MS: And how soon is it going to be implemented in a wide scale?

VC: This is not the sort of thing wherein you build everything and hope that somebody would use it straightaway. The secret behind our success, that is if we are successful, is that each new mission to explore parts of the solar system will require a spacecraft of some kind. The robotic missions sometimes, take years to start because it takes may be 9-10 years to get to Pluto, for example. But, those spacecrafts, once they completed their scientific studies, can be re-purposed as relays in a backbone network. So, what we think will happen is that we will launch these new missions and as they finish their primary scientific mission, they will be re-purposed as nodes in a backbone. All of these have been designed so that we can upload new software and that is smart because sometimes you need new functionality and sometimes there are bugs that have to be fixed and that makes it possible for us to actually consider building or acquitting overtime the interplanetary backbone.

MS: So, this is a very long term process?

VC: Yes, this is a very long time process. I won’t see the end of it, I am sure. But, that’s okay. I don’t mind being not out on the end front.

MS: Coming to something related to India, we are aware that you are in the governing council of IIIT, Hyderabad. Your views?

VC: Yes, that’s correct. I guess P. J. Narayanan is the Director of the institute now. He is a good friend because he was the president of ACM India Council. His presence was extremely useful to the ACM and making our work more visible. I am quite excited about his university especially because, it is a big experiment. First of all, it is not a national university. It is one that was established in the province and second, he does not have departments in the classical sense. He has colleges that are focused on particular programs. And, I think that is the right way to go in the 21st century where multidisciplinary attention to a particular problem is needed. His success is an important indicator of what is possible in the university structure. That’s why I am so interested in how well that works out.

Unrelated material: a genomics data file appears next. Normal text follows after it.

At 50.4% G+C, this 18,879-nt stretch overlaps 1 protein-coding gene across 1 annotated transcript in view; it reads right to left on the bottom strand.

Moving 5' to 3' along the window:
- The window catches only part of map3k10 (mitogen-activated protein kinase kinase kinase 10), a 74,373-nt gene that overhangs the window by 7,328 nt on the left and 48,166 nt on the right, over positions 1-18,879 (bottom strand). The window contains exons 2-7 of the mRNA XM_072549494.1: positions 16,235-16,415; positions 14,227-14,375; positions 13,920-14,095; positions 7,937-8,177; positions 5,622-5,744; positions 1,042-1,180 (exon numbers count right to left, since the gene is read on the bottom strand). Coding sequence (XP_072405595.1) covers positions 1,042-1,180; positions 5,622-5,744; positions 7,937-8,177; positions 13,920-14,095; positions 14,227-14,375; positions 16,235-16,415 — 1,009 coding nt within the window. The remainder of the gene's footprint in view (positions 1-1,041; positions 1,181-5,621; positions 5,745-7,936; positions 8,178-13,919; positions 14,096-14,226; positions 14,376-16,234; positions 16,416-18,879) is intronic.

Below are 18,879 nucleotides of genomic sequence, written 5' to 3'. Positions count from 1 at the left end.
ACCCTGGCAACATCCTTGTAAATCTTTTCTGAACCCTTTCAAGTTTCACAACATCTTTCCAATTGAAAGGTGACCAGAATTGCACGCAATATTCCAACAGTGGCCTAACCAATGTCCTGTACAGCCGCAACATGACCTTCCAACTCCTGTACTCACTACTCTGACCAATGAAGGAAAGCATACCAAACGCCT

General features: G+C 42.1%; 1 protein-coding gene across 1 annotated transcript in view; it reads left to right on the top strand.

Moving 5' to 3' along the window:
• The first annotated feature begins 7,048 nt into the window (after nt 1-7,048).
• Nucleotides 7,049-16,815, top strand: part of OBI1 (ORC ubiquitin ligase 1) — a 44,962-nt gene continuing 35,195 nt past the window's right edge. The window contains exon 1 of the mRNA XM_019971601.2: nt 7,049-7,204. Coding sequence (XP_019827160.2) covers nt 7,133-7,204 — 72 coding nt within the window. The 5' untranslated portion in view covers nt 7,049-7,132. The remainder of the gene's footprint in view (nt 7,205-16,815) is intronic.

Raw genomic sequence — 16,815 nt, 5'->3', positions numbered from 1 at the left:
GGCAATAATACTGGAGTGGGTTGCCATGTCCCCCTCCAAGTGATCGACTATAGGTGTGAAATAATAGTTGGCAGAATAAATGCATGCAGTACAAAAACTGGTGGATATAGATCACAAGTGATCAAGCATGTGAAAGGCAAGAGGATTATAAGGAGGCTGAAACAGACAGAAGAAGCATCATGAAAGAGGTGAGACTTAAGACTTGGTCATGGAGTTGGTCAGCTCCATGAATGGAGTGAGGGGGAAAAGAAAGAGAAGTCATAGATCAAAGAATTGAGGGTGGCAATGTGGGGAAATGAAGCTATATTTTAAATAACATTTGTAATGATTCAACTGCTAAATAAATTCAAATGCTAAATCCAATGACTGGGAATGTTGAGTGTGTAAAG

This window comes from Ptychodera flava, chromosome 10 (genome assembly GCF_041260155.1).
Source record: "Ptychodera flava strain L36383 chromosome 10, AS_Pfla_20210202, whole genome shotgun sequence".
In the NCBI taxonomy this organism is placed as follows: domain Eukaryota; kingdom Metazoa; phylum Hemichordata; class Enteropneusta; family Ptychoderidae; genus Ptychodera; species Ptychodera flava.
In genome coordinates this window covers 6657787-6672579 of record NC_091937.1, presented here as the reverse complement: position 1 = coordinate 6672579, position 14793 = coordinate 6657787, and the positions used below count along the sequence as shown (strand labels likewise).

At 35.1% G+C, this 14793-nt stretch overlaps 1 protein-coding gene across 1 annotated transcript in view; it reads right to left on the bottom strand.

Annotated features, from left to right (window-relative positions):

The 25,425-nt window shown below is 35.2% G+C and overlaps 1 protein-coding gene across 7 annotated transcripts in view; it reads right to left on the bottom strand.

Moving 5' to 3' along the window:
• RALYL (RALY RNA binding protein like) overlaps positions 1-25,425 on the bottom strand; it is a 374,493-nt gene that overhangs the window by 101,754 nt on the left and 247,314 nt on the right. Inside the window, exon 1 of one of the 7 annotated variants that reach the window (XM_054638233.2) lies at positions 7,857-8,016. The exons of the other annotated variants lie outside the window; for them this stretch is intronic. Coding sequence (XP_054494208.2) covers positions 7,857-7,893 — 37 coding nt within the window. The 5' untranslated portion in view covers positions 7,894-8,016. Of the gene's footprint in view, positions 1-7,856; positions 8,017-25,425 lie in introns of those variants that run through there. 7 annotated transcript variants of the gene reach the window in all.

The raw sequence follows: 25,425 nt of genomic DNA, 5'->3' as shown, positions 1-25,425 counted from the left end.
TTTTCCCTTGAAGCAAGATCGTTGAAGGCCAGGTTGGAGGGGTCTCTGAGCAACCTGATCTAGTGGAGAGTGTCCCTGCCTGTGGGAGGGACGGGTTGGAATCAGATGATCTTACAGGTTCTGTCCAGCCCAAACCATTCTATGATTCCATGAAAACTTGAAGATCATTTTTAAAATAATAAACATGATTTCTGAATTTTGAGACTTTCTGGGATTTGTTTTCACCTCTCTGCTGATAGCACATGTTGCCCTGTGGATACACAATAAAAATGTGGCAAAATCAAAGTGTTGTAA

MS: Do you visit the institute?

VC: Not very often. Most of the times, we on the governing board have telephonic conference calls and we consult that way. But, I look forward to being on the campus when I can.

Vint Cerf at the HLF 2016

MS: Do you have any idea about the differences that you see in the Indian system and the US education system?

VC: I have visited a number of campuses in India. I have to say two things in this regard. First of all, the quality of students that I meet coming to the US is very, very high. You can see the remarkable success of the Indian emigrants, especially in the Silicon Valley. Look at Google and Microsoft; they are both headed by two very smart people from India. So, here’s what I have noticed. The first thing is that the facilities that are available in India are still relatively weak compared to their counterparts in other parts of the world. Infrastructure in India is still a big challenge; whether it is getting electrical power on a consistent and reliable basis or getting roads built. I think there are a number of reasons for that. But, I don’t know why getting internet deployed is a big issue. Prime Minister Modi has very ambitious plans of getting a fibre network out to 2,50,000 villages and extending that to another 3,50,000. But, that’s going to take a concerted, co operative effort. And, it is going to be costly to do that. Thus, one thing is infrastructure and facilities really need to be improved in India just for the benefit of the students.